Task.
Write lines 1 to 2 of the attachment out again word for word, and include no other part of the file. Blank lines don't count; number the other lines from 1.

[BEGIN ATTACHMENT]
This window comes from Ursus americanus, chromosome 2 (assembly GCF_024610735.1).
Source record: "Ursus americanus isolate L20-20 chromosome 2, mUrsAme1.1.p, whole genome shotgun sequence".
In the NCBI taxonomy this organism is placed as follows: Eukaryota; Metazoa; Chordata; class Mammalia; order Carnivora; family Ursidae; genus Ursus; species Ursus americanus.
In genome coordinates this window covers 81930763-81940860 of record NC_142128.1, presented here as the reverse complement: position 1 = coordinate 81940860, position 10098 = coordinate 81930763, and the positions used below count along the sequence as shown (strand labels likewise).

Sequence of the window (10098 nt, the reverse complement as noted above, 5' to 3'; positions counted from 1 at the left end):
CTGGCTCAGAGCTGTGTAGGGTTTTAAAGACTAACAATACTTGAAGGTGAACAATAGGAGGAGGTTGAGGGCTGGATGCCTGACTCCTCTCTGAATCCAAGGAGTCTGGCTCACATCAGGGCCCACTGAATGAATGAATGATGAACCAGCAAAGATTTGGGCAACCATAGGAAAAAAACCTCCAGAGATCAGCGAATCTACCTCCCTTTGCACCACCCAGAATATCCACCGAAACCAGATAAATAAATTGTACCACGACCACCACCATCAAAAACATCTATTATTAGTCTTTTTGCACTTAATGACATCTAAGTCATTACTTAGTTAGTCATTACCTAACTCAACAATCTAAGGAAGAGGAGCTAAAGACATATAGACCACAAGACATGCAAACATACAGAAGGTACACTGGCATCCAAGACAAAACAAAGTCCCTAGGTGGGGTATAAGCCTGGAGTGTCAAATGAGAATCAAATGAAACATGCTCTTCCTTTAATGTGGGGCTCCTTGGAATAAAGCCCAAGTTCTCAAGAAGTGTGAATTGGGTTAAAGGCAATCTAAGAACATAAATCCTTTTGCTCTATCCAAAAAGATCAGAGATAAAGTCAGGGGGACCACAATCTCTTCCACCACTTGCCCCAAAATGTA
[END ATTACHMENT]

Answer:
This window comes from Ursus americanus, chromosome 2 (assembly GCF_024610735.1).
Source record: "Ursus americanus isolate L20-20 chromosome 2, mUrsAme1.1.p, whole genome shotgun sequence".